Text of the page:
When everything stopped, they continued because we needed them to. Without these professionals, we would not be able to get medicines, food, access to medication, reliable news and the contents that relieved the stress of the lockdown.
Quite often, routine makes us forget what is essential in our lives. But they are ever-present, especially since 2020, and they have a first and last name. To you, our essential workers, we offer you homage and our heartfelt gratitude!
Professionals heroes 8 (2021-02-26/2021-02-26) by Bruno KellyMuseu do Amanhã
Vanda Ortega Witoto
She is an indigenous leader of the Witoto tribe; Vanda helped save many lives in Tribe Park, in Manaus, where 2,500 indigenous people live, from 35 different ethnic groups. She produced masks and collected donations for setting up a campaign hospital. Click here to read her testimony.
Visitors in the area Virus Pandemic (2021) by Albert AndradeMuseu do Amanhã
FROM VIRUS TO PANDEMIC
The first records of the SARS CoV-2 virus, which causes COVID-19, are from the city of Wuhan, China in 2019. The initial outbreak among regulars of an exotic-animal wet market suggests that the disease was transmitted by an animal.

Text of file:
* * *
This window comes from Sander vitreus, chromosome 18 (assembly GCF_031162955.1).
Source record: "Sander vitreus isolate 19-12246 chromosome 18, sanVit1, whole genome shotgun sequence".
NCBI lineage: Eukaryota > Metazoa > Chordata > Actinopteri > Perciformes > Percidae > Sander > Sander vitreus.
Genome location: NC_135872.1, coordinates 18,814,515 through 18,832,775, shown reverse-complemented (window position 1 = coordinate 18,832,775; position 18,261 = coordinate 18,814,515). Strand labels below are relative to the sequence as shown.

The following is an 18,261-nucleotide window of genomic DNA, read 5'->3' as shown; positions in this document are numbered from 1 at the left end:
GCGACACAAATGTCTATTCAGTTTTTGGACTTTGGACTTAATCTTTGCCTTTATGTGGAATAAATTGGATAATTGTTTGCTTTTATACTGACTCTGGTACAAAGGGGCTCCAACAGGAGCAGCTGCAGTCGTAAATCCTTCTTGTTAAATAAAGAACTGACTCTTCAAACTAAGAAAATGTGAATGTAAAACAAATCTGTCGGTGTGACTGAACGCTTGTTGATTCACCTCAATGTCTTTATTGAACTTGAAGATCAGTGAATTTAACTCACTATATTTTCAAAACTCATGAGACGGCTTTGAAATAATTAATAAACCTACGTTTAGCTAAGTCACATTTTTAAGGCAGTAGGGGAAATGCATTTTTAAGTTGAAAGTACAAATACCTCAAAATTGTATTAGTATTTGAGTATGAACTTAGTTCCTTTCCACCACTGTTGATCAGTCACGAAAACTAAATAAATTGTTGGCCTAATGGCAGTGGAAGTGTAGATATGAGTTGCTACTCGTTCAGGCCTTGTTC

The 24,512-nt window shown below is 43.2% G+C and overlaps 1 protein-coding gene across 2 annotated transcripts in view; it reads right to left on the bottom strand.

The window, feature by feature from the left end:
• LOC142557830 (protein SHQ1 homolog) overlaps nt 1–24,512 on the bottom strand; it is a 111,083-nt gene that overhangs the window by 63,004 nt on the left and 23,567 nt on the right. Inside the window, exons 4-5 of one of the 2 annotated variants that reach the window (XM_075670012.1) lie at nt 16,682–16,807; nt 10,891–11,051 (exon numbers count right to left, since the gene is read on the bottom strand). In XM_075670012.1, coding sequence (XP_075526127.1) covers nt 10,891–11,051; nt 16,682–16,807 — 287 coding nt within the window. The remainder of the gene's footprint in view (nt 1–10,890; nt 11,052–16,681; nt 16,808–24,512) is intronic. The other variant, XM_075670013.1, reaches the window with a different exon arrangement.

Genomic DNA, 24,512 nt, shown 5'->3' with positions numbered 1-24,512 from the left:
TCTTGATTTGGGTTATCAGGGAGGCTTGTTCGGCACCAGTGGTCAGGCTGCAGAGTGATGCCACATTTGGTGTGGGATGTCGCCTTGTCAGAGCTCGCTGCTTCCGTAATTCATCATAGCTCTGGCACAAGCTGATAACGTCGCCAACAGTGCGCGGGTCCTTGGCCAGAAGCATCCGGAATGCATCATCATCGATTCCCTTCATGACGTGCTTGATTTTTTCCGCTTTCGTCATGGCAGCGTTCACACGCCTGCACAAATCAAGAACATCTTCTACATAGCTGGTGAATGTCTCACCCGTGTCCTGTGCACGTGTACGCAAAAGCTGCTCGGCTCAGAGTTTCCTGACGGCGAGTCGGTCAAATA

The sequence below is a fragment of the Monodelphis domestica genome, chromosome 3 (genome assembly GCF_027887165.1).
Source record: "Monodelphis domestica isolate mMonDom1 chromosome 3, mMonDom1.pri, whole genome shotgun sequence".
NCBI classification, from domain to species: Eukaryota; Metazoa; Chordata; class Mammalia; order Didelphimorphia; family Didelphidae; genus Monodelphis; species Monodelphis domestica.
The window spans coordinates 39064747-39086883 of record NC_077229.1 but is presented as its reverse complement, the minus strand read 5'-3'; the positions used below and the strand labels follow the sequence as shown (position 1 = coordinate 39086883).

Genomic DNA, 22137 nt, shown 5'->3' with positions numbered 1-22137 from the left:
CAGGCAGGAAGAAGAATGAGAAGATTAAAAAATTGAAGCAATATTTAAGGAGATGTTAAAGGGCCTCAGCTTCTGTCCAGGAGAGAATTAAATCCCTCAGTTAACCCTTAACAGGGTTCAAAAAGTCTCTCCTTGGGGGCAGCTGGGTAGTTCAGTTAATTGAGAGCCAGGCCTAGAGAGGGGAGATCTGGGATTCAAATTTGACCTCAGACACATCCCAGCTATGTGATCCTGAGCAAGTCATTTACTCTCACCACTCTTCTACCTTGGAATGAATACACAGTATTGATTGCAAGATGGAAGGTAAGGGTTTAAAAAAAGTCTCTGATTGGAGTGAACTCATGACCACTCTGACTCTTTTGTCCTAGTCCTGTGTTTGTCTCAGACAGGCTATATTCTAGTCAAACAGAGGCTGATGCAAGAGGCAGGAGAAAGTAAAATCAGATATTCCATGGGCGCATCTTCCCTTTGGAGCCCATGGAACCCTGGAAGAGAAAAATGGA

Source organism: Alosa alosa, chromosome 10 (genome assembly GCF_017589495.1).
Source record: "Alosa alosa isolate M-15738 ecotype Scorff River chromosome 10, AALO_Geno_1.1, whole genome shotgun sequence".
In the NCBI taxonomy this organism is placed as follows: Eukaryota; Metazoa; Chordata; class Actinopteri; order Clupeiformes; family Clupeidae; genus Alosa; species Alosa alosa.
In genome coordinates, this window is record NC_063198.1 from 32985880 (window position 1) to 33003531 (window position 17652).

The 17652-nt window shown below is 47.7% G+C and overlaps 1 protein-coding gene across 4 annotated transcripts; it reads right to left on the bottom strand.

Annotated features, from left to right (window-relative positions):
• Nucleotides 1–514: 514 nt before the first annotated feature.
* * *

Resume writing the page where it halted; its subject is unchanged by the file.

According to data from the World Health Organization, around 61% of infectious agents are from wild animals. In the case of the novel coronavirus, the carrier is estimated to be bats or pangolins. In spite of the pandemic, wildlife trafficking continues… It seems we have learned very little.
Video Coronaceno Virus - Area 2 (2021-02-26/2021-02-26) by Museu do AmanhãMuseu do Amanhã
This area is partly inspired by architecture models (2021) by Guilherme LeporaceMuseu do Amanhã
Have you ever stopped to think you might go through a pandemic? For many, the answer is no. In 2020, companies went bankrupt, businesses closed its doors and our routines were interrupted due to the new coronavirus. Though it seems like a science fiction film, this really happened.